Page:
With the end of the calendar year fast approaching, now is the time to make smart decisions about your charitable donations. Here are two ways to help your favorite charity while reducing your taxes:

Make a Qualified Charitable Distribution from Your IRA

If you are 70 ½ years or older, your IRA custodian or trustee can distribute up to $100,000 from your traditional or Roth IRA to the charity or charities of your choice. The funds you’re contributing cannot touch your hands—they must move directly from the IRA custodian or trustee to the charity. And the charity must be a public charity (i.e., a charity described in IRC §170(b)(1)(A)). A private foundation or a donor-advised fund won’t qualify.

A “qualified charitable distribution”—a charitable contribution that meets these requirements—will count toward your required minimum distribution from your traditional IRA. But, unlike a required minimum distribution that is paid to you, the amount of a qualified charitable distribution is not included in gross income. As a result, you receive a charitable contribution deduction for the full amount of your gift.

If, instead, you’d followed the traditional path—receiving a required minimum distribution and including it in gross income, then taking your charitable contribution as an itemized deduction on Schedule A—then the amount of your charitable contribution deduction would be limited to 50 percent of your Adjusted Gross Income (AGI). In other words, you would not be able to take full advantage of a $100,000 charitable gift in the year you made it unless your AGI was at least $200,000.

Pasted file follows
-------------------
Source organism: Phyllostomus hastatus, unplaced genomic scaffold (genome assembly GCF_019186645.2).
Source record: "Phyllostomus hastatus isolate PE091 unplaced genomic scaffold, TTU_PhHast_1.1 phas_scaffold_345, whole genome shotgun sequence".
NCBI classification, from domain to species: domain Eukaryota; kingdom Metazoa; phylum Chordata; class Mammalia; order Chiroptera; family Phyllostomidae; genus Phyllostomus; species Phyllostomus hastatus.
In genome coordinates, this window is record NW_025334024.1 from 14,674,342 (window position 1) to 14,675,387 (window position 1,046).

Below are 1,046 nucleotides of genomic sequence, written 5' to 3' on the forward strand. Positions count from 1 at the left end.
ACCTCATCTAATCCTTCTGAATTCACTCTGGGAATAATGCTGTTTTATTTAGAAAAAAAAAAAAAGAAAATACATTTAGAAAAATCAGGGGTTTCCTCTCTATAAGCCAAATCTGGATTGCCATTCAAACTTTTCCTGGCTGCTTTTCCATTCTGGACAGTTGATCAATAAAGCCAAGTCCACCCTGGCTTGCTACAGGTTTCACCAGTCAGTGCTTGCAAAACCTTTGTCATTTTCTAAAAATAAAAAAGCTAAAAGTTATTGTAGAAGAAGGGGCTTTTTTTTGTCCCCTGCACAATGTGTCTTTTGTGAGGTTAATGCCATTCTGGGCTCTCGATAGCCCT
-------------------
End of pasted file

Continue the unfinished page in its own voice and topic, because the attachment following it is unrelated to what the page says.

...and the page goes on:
If you don’t itemize because you get more benefit from the standard deduction, a qualified charitable distribution effectively enables you to get the full benefit of a charitable contribution deduction at the same time.

Rebalance Your Investment Portfolio With a Gift of Appreciated Stock

If you own stock that has appreciated significantly over a period of years and is accounting for too large a proportion of your investments, you may need to rebalance your portfolio. One option, if you’re also considering charitable gifts, is to donate the stock. If the stock is publicly traded, you can deduct the full fair market value from your income, up to 50 percent of your AGI. This is a better alternative than selling the stock and then donating the sale proceeds to the charity, since you would still be liable for capital gains tax on the appreciated value. By donating some or all of the stock directly to the charity, you are actually making a more valuable gift.

If you’d like to use your appreciated stock to make a large charitable gift to offset a substantial portion of this year’s income, consider setting up a donor advised fund with a community foundation, a college or university, or a mutual fund company that has established a public charity. You will receive a charitable deduction for the year in which you make the stock donation, and the community foundation will sell the stock—without liability for the tax on capital gains—and invest the funds for you. Going forward, in each ensuing year you will choose the charities to which the money in your fund will be distributed. Although you cannot take a charitable deduction for those distributions in future years, you will have the annual satisfaction of knowing that you have given a gift that keeps on giving.